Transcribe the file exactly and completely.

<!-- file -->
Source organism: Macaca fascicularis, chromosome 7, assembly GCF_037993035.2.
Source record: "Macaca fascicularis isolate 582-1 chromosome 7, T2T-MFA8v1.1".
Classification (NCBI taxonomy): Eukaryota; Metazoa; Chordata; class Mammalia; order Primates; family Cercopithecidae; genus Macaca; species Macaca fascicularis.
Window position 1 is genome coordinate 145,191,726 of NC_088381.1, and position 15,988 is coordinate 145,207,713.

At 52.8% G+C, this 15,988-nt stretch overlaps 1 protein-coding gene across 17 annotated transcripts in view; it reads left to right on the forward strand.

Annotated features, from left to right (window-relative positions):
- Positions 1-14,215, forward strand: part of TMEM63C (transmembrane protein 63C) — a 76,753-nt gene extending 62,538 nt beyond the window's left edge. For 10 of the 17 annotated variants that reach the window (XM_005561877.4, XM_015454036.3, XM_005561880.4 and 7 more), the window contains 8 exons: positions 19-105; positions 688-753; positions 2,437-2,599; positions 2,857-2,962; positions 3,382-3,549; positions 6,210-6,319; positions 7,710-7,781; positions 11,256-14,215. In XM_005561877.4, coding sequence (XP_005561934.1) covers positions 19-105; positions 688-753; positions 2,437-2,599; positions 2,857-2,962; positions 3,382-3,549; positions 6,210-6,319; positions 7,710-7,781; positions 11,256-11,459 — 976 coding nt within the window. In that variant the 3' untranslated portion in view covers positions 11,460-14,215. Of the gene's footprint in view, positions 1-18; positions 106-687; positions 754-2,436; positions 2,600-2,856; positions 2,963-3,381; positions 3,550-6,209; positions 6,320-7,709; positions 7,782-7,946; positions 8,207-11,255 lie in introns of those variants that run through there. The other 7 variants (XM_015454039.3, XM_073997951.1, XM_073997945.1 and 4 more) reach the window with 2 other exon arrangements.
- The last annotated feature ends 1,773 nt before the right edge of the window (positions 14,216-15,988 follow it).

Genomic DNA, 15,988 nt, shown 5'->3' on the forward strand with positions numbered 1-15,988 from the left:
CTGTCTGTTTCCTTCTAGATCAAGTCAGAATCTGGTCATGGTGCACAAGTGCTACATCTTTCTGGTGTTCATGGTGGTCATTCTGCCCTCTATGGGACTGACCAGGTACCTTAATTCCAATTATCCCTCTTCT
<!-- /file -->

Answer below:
Source organism: Macaca fascicularis, chromosome 7, assembly GCF_037993035.2.
Source record: "Macaca fascicularis isolate 582-1 chromosome 7, T2T-MFA8v1.1".
Classification (NCBI taxonomy): Eukaryota; Metazoa; Chordata; class Mammalia; order Primates; family Cercopithecidae; genus Macaca; species Macaca fascicularis.
Window position 1 is genome coordinate 145,191,726 of NC_088381.1, and position 15,988 is coordinate 145,207,713.

At 52.8% G+C, this 15,988-nt stretch overlaps 1 protein-coding gene across 17 annotated transcripts in view; it reads left to right on the forward strand.

Annotated features, from left to right (window-relative positions):
- Positions 1-14,215, forward strand: part of TMEM63C (transmembrane protein 63C) — a 76,753-nt gene extending 62,538 nt beyond the window's left edge. For 10 of the 17 annotated variants that reach the window (XM_005561877.4, XM_015454036.3, XM_005561880.4 and 7 more), the window contains 8 exons: positions 19-105; positions 688-753; positions 2,437-2,599; positions 2,857-2,962; positions 3,382-3,549; positions 6,210-6,319; positions 7,710-7,781; positions 11,256-14,215. In XM_005561877.4, coding sequence (XP_005561934.1) covers positions 19-105; positions 688-753; positions 2,437-2,599; positions 2,857-2,962; positions 3,382-3,549; positions 6,210-6,319; positions 7,710-7,781; positions 11,256-11,459 — 976 coding nt within the window. In that variant the 3' untranslated portion in view covers positions 11,460-14,215. Of the gene's footprint in view, positions 1-18; positions 106-687; positions 754-2,436; positions 2,600-2,856; positions 2,963-3,381; positions 3,550-6,209; positions 6,320-7,709; positions 7,782-7,946; positions 8,207-11,255 lie in introns of those variants that run through there. The other 7 variants (XM_015454039.3, XM_073997951.1, XM_073997945.1 and 4 more) reach the window with 2 other exon arrangements.
- The last annotated feature ends 1,773 nt before the right edge of the window (positions 14,216-15,988 follow it).

Genomic DNA, 15,988 nt, shown 5'->3' on the forward strand with positions numbered 1-15,988 from the left:
CTGTCTGTTTCCTTCTAGATCAAGTCAGAATCTGGTCATGGTGCACAAGTGCTACATCTTTCTGGTGTTCATGGTGGTCATTCTGCCCTCTATGGGACTGACCAGGTACCTTAATTCCAATTATCCCTCTTCT